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Humans have long had a morbid curiosity about death and dying. There is, after all, a billion-dollar biotech industry focused on curing aging. A lot of research seeks to understand why cognitive decline and neurodegeneration occur. While we are far off from achieving eternal youth, we might stop cognitive decline in its track if we crack this problem.
However, studying the brain is very hard in humans. After all, it is inaccessible. Unlike blood, brain cells do not replenish themselves. As you can imagine, it isn’t easy to find fresh or live brain samples.
A macaque monkey named Pager stands in front of a screen. His paw holds a joystick while he sucks on a shiny metallic straw. On the screen, we see a dot and an orange square. Pager expertly manoeuvres the dot towards the orange square. Pager receives banana smoothies as a reward, which is delivered via a straw.
The narrator explains that a Neuralink implant collects signals from individual neurons. Using these signals, the implant predicts the direction that Pager wants to move the dot. After a while, Pager can play without a joystick. …
Walking through a forest it’s easy to miss the microcosmos. The microscopic life teeming all over the ground and under rocks. We would see single-celled predators hunt their prey. Bacteria and fungi would multiply before us. In a small little area of space, there are likely millions, maybe billions of these creatures.
Seeking the brilliance of our microcosmos, we will spot the slime mold. It may be brightly colored but still looks a bit gross. There are no eyes, no mouth, or limbs on its body. Looking inside, you don’t find any nerves, organs, or even a brain. Rather this…
I remember the first time I heard about neuroplasticity. Wide-eyed and amazed, I learned how the brain can reorganize itself. If one part of the brain is damaged, other regions often compensate and perform this function. The brain adapts allowing a person to regain some function from the damaged area.
On a structural level, the neurons reorganize and redirect their signals to another brain region. A stroke might injure a region of the brain involved in moving the left arm. Shortly after the stroke, moving the arm would be challenging. With physiotherapy and training, the brain would adapt, creating a…
The visual system in humans and primates evolved to allow for 3-D depth perception. Each eye is intricately wired by nerves that relay information to the brain. Our wiring allows both sides of the brain to see both parts of our visual field.
Some of these nerves carry information from our eyes to the opposite side of the brain. Visual information from the left eye relays to the right side of the brain (and vice versa). This crossing-over is called contralateral. The rest of these nerves relay information to the same side of the brain. We call the pathways of…
Blockchain technology is at the core of recent financial and technological innovations. It refers to a decentralized ledger of transactions. Basically, if some exchange occurs on the blockchain, anyone can hop onto the ledger and find it. While this seems mundane, it prevents counterfeiting of assets and allows the creation of secure contracts without a third party. It is the core technology behind cryptocurrencies.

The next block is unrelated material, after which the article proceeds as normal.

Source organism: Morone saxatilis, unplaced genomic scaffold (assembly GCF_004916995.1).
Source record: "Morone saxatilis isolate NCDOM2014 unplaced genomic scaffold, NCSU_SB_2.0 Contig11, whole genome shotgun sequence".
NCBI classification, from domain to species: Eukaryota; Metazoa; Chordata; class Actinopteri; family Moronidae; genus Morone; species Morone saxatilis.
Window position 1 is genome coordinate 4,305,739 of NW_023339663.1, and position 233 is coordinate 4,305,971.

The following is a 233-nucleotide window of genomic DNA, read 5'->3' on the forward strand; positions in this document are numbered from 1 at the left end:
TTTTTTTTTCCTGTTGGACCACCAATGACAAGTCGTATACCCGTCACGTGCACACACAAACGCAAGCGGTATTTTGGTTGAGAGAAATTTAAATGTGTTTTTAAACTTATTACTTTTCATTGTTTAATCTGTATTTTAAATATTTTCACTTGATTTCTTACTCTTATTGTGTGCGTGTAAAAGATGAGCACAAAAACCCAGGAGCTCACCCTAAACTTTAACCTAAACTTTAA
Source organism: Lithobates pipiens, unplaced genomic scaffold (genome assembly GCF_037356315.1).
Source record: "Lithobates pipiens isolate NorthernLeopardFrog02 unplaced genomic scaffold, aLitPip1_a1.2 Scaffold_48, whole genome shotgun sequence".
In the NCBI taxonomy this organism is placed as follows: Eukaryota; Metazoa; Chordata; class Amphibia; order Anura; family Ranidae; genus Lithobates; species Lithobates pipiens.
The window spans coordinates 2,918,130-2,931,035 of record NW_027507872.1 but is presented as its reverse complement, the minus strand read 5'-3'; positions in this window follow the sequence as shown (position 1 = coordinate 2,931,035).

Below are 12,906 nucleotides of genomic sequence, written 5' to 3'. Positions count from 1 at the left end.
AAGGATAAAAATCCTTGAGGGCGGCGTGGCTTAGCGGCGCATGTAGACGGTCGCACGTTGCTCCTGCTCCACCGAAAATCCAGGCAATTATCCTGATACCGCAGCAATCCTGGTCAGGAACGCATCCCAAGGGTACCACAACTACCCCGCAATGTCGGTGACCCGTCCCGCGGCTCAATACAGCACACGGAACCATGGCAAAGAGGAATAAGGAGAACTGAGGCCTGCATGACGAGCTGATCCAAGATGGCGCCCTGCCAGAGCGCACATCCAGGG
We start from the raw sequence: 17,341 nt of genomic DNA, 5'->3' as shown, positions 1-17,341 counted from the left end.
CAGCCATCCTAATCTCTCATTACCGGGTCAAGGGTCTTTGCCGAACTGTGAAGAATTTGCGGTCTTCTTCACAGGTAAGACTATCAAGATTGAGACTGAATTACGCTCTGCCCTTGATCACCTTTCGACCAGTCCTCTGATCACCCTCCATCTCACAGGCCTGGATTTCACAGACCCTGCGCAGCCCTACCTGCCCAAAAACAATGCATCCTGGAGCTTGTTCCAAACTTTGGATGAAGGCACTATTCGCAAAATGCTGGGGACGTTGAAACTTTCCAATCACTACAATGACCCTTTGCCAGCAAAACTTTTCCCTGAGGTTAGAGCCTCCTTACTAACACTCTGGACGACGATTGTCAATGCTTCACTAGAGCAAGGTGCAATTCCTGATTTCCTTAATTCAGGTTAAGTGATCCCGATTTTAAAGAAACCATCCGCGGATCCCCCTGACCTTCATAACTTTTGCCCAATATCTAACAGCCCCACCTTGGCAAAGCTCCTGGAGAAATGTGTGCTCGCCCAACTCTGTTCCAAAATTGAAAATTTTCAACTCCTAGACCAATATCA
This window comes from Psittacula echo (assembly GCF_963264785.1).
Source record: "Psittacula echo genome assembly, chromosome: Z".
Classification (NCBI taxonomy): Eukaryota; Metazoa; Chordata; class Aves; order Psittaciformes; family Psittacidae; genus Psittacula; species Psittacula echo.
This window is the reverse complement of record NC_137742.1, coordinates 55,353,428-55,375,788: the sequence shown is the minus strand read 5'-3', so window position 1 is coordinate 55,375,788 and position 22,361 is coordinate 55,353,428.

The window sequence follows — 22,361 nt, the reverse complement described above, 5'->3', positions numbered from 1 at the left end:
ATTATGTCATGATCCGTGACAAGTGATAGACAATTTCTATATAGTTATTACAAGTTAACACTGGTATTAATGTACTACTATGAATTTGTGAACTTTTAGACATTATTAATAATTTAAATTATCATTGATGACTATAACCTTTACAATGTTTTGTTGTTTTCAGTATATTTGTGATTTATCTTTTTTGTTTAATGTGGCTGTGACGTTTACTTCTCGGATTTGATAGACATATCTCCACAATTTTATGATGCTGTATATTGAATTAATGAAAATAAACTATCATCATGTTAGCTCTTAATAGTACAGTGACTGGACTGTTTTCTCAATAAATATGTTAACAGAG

As the blockchain gained steam, more and more companies began developing blockchain-based services. But I was surprised when I saw that Atari was getting a Blockchain Division. I dug in to the history and saw that…
I am sick and tired of books and articles proselytizing the secret habits of successful entrepreneurs and CEOs. Outlets like CNBC and Business Insider often write about these habits. I mean if there was a straightforward formula for success, wouldn’t more of us reach this peak? Instead of a sure path to success, these articles serve up quotes and free PR on a silver platter.
The long, complicated stories of founders are often distilled into habits and nuggets of wisdom. While it makes for an appealing read, it ignores the context, nuance, and luck that goes into success. It’s only…
When I was a kid, there was nothing like the feeling of opening up a pack of trading cards. Once I had a shiny, foil pack in my grubby hands, I’d start imagining the possibilities. I envisioned pulling an Ultra-Rare Yu-Gi-Oh card this time. I loved the art and names for every pack. Taking a deep breath, I closed my eyes and opened up the small, stylized pack. With excitement, I pulled out the new cards, carefully inspecting the names and descriptions of each card. I was giddy with excitement for the new additions to my collection.
I don’t know…
How many times have we heard someone say that TV or screen-time rots the brain? Is there something especially pernicious for young developing minds? On the surface, it’s a very appealing idea that we’ve heard before. It combines a lot of facts to conclude something that sounds rational. These facts often snowball to moral conclusions like below.
First, young brains are malleable and developing very early in life. Second, watching a video doesn’t provide the same intellectual stimulation as other types of play. Finally, parents should pay more attention to their kids and play with them more. As parents, it’s…